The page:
It was a most beautiful experience. My heart was full of some strange and inexperienced love of God, and I praised him for all of you. I put on a nice little record that I like and started dancing at in the morning! Yes, that’s how you affected me last night. “I am the Lord of the dance” was the song, and indeed he is.
The one prayer that I addressed to God was that you lose forever the wrong idea that you have of yourselves, the false image, because it prevents you from seeing the face of God. If you look at yourselves and don’t see the face of God, what kind of life do you lead then? No wonder psychiatry and psychology are so popular. Run into the arms of God! You remember the Song of Songs which says “He kissed me with the kiss of his mouth.” Believe me, you must allow yourselves to be kissed by God, which means that you must believe that you are beautiful because God-made, beautiful because baptized into his death and resurrection, beautiful because he has become incarnate so that you might become sharers of the divine nature.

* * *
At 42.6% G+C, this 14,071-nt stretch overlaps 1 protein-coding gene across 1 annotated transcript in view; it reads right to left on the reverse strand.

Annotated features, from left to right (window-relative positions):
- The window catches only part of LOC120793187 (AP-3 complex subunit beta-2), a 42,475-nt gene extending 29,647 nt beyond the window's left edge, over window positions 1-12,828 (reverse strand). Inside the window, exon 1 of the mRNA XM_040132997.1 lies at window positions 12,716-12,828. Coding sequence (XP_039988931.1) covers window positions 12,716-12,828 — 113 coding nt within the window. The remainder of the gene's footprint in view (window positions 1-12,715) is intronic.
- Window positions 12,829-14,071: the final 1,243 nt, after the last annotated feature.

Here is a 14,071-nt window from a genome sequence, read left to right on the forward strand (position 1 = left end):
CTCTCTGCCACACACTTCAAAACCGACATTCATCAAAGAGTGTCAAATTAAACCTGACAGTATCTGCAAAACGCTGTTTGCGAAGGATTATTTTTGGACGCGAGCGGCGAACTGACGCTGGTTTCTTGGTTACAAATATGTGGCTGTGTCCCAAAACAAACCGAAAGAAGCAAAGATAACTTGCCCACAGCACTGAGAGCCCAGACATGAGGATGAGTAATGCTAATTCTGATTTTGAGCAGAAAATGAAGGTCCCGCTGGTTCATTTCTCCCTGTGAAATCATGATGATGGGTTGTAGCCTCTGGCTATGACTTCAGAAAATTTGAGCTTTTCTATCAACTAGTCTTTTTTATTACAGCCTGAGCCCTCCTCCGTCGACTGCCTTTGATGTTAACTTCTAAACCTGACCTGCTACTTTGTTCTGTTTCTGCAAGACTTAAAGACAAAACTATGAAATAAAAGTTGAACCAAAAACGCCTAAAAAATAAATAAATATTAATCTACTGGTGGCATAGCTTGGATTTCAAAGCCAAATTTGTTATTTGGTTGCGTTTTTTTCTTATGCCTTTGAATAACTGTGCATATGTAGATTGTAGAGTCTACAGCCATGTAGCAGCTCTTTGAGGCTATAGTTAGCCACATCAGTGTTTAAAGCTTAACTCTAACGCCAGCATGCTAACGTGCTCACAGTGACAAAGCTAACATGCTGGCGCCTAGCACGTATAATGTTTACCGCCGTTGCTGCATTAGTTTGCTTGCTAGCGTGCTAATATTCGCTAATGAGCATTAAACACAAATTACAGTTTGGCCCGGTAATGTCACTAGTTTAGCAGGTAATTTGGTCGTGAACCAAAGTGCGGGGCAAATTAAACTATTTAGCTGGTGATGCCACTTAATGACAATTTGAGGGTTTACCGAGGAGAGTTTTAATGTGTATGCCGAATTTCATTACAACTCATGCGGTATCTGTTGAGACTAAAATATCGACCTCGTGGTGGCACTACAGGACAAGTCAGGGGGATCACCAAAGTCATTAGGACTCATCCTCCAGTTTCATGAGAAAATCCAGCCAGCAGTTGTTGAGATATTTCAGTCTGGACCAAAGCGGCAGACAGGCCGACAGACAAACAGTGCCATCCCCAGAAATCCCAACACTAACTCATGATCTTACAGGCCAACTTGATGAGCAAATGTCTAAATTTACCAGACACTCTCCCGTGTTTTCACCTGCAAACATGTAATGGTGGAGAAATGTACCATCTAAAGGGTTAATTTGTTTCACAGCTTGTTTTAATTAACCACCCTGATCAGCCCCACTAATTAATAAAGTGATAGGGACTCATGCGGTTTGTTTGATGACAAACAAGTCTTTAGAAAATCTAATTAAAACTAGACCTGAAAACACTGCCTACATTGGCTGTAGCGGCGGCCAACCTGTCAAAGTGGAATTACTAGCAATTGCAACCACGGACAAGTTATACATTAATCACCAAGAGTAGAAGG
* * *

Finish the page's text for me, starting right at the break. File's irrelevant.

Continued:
When you ponder these truths your shoulders should straighten up, your step become poised and graceful. You should know who you are. You are Christians! You are followers of Christ! There is no room in a Christian heart for a wrong self-image. Are you going to tell me that what comes from the hands of God can be so distorted! Can it be evil? “But,” you will say, “I was beautiful when I was a baby, but look at me now!” So I’m looking at you now, and what do I see? I see the same image as when you were a baby. Sinfulness has been removed by the words “I’m sorry.’
Somebody said to me the other day that they were frightened by the Jesus Prayer, “Lord Jesus, Son of God, have mercy on me, a sinner.” It frightened them because they had to say, “Jesus, have mercy on me, a sinner.” Well, I thought that I had heard everything, but I never heard anything like that before! Considering the fact that we really are all sinners, the best thing to do is to say “have mercy on me.’